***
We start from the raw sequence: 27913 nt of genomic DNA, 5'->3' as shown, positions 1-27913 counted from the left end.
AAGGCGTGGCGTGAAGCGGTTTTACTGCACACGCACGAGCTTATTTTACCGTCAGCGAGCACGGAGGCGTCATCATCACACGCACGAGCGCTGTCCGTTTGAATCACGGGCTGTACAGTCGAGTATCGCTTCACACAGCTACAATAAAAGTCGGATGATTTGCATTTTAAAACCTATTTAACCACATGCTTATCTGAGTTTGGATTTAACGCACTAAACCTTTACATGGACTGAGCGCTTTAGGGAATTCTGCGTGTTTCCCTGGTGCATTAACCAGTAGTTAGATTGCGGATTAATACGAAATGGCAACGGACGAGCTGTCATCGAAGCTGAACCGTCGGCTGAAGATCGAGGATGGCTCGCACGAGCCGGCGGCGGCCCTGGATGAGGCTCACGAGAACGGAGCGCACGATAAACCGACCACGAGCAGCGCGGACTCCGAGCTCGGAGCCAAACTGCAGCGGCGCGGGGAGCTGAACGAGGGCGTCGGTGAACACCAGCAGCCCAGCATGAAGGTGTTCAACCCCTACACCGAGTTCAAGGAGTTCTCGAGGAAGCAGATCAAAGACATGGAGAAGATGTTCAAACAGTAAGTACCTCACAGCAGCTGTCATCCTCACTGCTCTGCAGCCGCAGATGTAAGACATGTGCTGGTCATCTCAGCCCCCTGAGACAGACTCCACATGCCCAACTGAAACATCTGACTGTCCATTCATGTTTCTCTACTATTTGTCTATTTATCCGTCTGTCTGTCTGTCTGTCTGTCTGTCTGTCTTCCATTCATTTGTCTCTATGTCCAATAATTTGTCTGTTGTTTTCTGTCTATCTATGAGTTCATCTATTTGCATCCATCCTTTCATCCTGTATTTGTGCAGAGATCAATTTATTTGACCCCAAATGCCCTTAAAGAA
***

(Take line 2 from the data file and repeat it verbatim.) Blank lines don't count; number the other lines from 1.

AAGGCGTGGCGTGAAGCGGTTTTACTGCACACGCACGAGCTTATTTTACCGTCAGCGAGCACGGAGGCGTCATCATCACACGCACGAGCGCTGTCCGTTTGAATCACGGGCTGTACAGTCGAGTATCGCTTCACACAGCTACAATAAAAGTCGGATGATTTGCATTTTAAAACCTATTTAACCACATGCTTATCTGAGTTTGGATTTAACGCACTAAACCTTTACATGGACTGAGCGCTTTAGGGAATTCTGCGTGTTTCCCTGGTGCATTAACCAGTAGTTAGATTGCGGATTAATACGAAATGGCAACGGACGAGCTGTCATCGAAGCTGAACCGTCGGCTGAAGATCGAGGATGGCTCGCACGAGCCGGCGGCGGCCCTGGATGAGGCTCACGAGAACGGAGCGCACGATAAACCGACCACGAGCAGCGCGGACTCCGAGCTCGGAGCCAAACTGCAGCGGCGCGGGGAGCTGAACGAGGGCGTCGGTGAACACCAGCAGCCCAGCATGAAGGTGTTCAACCCCTACACCGAGTTCAAGGAGTTCTCGAGGAAGCAGATCAAAGACATGGAGAAGATGTTCAAACAGTAAGTACCTCACAGCAGCTGTCATCCTCACTGCTCTGCAGCCGCAGATGTAAGACATGTGCTGGTCATCTCAGCCCCCTGAGACAGACTCCACATGCCCAACTGAAACATCTGACTGTCCATTCATGTTTCTCTACTATTTGTCTATTTATCCGTCTGTCTGTCTGTCTGTCTGTCTGTCTGTCTTCCATTCATTTGTCTCTATGTCCAATAATTTGTCTGTTGTTTTCTGTCTATCTATGAGTTCATCTATTTGCATCCATCCTTTCATCCTGTATTTGTGCAGAGATCAATTTATTTGACCCCAAATGCCCTTAAAGAA